She is now working with the University to put measures in place to make sure more students get the opportunity to work with the Co-Op on future projects. It’s a two way relationship in that the students gain experience, while the Co-op gets fresh ideas for new and exciting projects. As Bethany puts it; “We are currently going through a dynamic change as a business and we are really looking towards new and fresh talent that can start to re-establish how great this business is. Working alongside the university allows us to tap into some of the innovative youth of today and gain new approaches.
“Whilst working alongside the university, we are also gaining new skills as a department by making sure everyone’s skills within the team are up to speed and developing new ones to continue working at the highest standards. I think it’s really important that students have these opportunities to shine and gain experiences that will help to shape their future and give them and helping hand when it comes to going out into the industry.”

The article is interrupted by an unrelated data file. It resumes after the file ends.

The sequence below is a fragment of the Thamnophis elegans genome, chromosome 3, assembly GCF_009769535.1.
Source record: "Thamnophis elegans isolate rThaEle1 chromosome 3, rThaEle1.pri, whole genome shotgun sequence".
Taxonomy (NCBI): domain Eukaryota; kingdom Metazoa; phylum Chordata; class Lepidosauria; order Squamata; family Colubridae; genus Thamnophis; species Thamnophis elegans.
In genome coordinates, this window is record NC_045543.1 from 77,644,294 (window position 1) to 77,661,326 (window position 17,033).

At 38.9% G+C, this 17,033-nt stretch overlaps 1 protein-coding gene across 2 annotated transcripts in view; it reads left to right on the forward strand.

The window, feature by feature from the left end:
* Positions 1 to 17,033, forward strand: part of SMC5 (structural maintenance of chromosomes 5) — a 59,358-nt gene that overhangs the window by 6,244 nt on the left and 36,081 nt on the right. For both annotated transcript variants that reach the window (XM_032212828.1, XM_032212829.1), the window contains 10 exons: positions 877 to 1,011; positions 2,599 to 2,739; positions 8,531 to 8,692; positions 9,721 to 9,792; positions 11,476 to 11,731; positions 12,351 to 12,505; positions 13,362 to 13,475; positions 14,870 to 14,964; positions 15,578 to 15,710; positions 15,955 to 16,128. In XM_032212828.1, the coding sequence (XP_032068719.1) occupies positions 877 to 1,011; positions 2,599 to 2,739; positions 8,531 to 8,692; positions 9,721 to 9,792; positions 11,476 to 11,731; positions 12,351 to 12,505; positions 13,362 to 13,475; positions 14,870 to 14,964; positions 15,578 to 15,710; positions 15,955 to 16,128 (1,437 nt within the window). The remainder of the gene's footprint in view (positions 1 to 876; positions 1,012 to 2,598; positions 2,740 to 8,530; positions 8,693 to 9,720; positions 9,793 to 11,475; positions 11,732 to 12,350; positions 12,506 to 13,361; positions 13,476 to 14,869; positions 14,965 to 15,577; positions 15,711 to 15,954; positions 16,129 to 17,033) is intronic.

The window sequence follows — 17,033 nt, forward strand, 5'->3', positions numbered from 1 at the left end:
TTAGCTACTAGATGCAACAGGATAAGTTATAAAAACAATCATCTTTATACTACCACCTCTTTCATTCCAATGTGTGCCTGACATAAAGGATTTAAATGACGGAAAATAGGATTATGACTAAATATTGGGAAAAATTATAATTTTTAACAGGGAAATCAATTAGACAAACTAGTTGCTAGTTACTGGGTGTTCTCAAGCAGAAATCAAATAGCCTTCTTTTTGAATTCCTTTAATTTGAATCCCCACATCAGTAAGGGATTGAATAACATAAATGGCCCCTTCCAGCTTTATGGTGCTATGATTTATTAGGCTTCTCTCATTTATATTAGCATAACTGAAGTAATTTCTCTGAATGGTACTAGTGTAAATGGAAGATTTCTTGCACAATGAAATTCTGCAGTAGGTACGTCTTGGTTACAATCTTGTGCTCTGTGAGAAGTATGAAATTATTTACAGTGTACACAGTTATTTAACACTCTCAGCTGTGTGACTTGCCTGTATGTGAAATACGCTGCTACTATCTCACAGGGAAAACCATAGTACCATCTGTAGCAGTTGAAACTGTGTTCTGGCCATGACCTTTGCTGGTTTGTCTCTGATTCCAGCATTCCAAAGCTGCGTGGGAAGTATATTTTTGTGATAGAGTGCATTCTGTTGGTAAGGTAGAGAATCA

For more information about live briefs and industry placement opportunities, please visit: www.salford.ac.uk/arts-media/business.
Five years after he graduated with honours in English and Creative Writing, University of Salford alumnus Sean Gregory is returning to the School of Arts and Media in order to undertake a PTE (Pathway to Excellence) programme, which involves him undertaking extensive research while also teaching classes to students.
Sean’s proposed research title is ‘Creating Histories: (Re)Invention of the Past in Anthony Burgess’. He explained to us why he has decided to return to the University; “It wouldn’t be over the top to say I have achieved everything so far as a writer due to the staff and students at Salford. It’s a hugely supportive university, all the tutors want to push you to develop as a writer, which means the more you put into the course the higher quality work you will get out. My time as an undergraduate at Salford was fantastic and really defined the kind of work I wanted to make. About a year ago I started to think about working on a longer project, either a novel or a series of related stage plays. Most of my writing has relied on periods of research that have benefitted my work. I also enjoy supporting and working with young writers, and the PTE award means that I will have teaching time on the BA Creative Writing at Salford.”